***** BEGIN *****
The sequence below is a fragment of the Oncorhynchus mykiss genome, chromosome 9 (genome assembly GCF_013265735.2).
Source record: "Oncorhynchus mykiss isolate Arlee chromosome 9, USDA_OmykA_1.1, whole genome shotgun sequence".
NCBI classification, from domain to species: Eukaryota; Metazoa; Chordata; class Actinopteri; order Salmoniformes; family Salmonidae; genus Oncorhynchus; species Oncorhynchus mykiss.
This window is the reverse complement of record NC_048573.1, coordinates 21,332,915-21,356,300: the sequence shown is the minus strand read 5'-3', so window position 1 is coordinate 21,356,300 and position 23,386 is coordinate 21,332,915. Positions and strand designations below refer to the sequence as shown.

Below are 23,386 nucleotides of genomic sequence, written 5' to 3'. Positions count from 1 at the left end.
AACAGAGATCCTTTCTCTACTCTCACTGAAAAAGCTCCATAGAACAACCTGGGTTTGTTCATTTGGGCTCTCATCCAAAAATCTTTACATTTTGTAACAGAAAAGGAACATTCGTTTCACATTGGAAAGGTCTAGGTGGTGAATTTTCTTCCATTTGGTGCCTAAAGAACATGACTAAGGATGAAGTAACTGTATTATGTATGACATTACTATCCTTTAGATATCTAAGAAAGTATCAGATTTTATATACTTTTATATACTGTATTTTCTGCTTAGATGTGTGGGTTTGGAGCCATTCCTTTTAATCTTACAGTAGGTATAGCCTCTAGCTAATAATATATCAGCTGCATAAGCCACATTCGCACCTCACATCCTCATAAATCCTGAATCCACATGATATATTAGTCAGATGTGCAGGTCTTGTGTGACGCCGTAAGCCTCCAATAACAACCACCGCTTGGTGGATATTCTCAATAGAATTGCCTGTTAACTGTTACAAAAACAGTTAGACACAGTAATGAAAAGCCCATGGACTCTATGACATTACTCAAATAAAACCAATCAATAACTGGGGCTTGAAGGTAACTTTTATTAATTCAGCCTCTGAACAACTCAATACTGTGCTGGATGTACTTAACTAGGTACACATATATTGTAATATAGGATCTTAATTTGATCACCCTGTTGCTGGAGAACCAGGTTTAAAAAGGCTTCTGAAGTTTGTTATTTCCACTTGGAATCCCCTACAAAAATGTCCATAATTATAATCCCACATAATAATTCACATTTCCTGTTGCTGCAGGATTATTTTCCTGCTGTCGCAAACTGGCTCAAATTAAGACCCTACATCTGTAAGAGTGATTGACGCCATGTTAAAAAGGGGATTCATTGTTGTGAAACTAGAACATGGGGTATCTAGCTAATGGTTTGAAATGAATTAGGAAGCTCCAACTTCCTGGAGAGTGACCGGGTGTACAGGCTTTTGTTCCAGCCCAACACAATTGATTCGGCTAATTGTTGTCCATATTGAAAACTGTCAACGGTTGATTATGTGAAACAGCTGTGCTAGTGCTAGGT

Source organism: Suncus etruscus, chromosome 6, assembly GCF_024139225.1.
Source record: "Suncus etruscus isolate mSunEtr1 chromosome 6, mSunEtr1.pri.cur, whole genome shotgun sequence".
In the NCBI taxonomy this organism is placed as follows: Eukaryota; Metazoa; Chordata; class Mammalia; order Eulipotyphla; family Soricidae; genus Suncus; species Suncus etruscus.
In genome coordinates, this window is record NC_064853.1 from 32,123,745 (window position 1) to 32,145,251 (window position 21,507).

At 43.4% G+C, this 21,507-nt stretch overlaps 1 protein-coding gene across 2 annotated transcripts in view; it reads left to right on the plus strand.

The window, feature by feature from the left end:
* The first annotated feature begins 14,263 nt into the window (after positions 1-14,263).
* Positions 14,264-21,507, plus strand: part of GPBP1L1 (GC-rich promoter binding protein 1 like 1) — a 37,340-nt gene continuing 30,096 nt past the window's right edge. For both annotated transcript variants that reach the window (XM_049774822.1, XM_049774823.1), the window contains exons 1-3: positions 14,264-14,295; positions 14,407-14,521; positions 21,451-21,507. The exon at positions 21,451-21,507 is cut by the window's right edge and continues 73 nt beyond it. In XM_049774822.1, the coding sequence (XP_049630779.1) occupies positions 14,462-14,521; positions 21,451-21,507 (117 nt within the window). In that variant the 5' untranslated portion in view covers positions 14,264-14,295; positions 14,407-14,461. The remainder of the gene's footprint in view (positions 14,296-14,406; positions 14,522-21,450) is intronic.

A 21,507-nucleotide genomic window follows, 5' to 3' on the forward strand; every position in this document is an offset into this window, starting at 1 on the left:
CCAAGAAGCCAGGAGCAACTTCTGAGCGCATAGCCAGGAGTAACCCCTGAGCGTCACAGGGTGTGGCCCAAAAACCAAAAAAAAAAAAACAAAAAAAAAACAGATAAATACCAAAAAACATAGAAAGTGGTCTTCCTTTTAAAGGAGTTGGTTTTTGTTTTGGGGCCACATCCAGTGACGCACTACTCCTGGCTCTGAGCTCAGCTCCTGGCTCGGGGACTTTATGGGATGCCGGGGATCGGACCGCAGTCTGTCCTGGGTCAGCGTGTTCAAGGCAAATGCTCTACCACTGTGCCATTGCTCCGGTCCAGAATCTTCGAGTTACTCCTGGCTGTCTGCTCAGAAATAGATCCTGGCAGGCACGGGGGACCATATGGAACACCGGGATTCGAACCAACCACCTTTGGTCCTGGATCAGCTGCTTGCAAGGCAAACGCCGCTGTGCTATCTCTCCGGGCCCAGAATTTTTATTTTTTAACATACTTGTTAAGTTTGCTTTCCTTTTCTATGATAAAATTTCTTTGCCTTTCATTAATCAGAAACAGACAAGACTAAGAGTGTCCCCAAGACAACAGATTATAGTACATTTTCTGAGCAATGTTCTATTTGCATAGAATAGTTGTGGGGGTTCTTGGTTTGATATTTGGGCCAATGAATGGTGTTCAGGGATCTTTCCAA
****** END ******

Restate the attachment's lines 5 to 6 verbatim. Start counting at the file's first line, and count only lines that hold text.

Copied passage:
Below are 23,386 nucleotides of genomic sequence, written 5' to 3'. Positions count from 1 at the left end.
AACAGAGATCCTTTCTCTACTCTCACTGAAAAAGCTCCATAGAACAACCTGGGTTTGTTCATTTGGGCTCTCATCCAAAAATCTTTACATTTTGTAACAGAAAAGGAACATTCGTTTCACATTGGAAAGGTCTAGGTGGTGAATTTTCTTCCATTTGGTGCCTAAAGAACATGACTAAGGATGAAGTAACTGTATTATGTATGACATTACTATCCTTTAGATATCTAAGAAAGTATCAGATTTTATATACTTTTATATACTGTATTTTCTGCTTAGATGTGTGGGTTTGGAGCCATTCCTTTTAATCTTACAGTAGGTATAGCCTCTAGCTAATAATATATCAGCTGCATAAGCCACATTCGCACCTCACATCCTCATAAATCCTGAATCCACATGATATATTAGTCAGATGTGCAGGTCTTGTGTGACGCCGTAAGCCTCCAATAACAACCACCGCTTGGTGGATATTCTCAATAGAATTGCCTGTTAACTGTTACAAAAACAGTTAGACACAGTAATGAAAAGCCCATGGACTCTATGACATTACTCAAATAAAACCAATCAATAACTGGGGCTTGAAGGTAACTTTTATTAATTCAGCCTCTGAACAACTCAATACTGTGCTGGATGTACTTAACTAGGTACACATATATTGTAATATAGGATCTTAATTTGATCACCCTGTTGCTGGAGAACCAGGTTTAAAAAGGCTTCTGAAGTTTGTTATTTCCACTTGGAATCCCCTACAAAAATGTCCATAATTATAATCCCACATAATAATTCACATTTCCTGTTGCTGCAGGATTATTTTCCTGCTGTCGCAAACTGGCTCAAATTAAGACCCTACATCTGTAAGAGTGATTGACGCCATGTTAAAAAGGGGATTCATTGTTGTGAAACTAGAACATGGGGTATCTAGCTAATGGTTTGAAATGAATTAGGAAGCTCCAACTTCCTGGAGAGTGACCGGGTGTACAGGCTTTTGTTCCAGCCCAACACAATTGATTCGGCTAATTGTTGTCCATATTGAAAACTGTCAACGGTTGATTATGTGAAACAGCTGTGCTAGTGCTAGGT